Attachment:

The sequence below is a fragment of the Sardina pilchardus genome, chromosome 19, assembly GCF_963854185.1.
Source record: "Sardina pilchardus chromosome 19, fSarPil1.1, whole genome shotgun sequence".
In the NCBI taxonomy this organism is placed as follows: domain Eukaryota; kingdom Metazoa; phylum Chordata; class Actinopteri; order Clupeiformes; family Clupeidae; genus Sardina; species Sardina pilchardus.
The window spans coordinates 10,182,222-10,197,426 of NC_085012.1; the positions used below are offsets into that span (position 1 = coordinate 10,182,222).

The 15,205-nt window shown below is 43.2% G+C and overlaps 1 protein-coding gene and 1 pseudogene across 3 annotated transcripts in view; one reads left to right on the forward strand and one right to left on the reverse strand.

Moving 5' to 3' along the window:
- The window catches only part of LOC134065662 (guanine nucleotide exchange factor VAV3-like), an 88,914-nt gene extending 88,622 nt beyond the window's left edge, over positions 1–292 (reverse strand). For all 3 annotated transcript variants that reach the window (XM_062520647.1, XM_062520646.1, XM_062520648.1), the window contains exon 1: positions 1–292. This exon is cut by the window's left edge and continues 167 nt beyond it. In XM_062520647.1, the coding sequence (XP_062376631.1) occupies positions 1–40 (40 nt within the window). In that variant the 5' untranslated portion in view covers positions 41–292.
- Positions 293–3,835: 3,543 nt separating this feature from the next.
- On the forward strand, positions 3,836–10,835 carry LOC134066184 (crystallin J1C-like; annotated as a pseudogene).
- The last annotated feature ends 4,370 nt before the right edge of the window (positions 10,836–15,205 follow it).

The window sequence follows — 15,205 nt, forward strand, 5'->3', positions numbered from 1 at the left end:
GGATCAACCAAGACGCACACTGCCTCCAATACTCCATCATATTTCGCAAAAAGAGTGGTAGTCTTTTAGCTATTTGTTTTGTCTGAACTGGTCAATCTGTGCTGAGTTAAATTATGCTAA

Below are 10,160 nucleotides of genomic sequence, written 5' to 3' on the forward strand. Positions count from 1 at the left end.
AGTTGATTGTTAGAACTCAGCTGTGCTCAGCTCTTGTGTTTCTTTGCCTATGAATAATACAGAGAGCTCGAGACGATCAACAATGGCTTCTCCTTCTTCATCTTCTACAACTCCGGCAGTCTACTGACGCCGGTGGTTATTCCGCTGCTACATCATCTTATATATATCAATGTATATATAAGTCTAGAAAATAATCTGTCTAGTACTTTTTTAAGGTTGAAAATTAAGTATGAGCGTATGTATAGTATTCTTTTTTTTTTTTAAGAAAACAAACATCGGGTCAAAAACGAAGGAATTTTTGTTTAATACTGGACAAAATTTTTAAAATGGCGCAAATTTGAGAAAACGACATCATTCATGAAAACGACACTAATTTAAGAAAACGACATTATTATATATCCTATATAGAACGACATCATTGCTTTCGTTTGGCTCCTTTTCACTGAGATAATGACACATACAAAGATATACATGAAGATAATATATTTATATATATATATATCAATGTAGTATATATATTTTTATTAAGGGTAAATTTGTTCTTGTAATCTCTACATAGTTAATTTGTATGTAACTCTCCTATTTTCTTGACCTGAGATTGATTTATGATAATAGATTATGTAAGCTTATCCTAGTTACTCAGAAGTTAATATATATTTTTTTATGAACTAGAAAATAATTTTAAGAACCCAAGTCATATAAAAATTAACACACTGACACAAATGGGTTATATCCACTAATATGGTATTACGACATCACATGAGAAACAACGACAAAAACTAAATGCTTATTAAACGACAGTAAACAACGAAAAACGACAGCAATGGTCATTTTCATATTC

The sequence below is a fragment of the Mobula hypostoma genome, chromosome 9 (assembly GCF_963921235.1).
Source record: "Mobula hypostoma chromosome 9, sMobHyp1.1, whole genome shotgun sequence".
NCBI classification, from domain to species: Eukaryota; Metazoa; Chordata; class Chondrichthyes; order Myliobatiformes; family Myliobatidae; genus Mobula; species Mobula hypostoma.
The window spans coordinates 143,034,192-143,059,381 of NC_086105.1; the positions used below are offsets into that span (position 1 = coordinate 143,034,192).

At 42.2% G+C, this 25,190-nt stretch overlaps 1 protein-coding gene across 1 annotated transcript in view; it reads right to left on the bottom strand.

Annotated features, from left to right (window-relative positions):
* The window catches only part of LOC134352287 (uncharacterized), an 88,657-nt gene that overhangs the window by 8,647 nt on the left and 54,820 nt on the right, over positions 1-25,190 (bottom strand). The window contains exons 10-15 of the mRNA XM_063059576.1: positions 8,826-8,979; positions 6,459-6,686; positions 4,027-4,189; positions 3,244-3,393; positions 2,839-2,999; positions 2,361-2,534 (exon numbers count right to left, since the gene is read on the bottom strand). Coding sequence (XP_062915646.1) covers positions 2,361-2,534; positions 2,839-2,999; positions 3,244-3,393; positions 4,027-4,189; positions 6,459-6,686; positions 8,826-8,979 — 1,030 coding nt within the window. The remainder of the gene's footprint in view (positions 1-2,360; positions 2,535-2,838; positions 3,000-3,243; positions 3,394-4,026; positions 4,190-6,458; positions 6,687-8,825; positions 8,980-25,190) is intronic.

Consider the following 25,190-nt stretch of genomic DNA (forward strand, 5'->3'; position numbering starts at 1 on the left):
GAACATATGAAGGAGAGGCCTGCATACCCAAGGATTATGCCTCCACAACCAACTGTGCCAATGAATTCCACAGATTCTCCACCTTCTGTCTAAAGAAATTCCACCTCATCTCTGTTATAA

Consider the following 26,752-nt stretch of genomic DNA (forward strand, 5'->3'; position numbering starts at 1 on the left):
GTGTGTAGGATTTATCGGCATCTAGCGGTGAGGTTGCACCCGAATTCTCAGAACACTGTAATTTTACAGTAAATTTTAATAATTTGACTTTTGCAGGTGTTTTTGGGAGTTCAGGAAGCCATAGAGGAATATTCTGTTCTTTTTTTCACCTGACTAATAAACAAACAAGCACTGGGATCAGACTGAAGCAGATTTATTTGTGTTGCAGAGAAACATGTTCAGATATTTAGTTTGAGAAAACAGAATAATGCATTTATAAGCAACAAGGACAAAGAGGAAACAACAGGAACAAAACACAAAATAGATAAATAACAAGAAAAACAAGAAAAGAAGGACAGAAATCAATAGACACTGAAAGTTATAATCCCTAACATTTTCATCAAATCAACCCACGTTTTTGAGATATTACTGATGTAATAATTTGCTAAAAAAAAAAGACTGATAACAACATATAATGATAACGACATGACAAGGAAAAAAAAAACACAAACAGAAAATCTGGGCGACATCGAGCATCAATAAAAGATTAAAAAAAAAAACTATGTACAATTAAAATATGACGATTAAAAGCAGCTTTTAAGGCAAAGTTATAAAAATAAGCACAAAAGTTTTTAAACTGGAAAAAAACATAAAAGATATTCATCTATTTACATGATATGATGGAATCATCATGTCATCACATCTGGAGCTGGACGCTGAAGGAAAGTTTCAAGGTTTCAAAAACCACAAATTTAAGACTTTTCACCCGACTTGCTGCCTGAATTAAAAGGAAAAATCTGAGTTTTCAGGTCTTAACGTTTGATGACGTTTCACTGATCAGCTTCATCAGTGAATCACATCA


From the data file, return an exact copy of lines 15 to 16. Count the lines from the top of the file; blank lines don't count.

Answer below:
The sequence below is a fragment of the Mobula hypostoma genome, chromosome 9 (assembly GCF_963921235.1).
Source record: "Mobula hypostoma chromosome 9, sMobHyp1.1, whole genome shotgun sequence".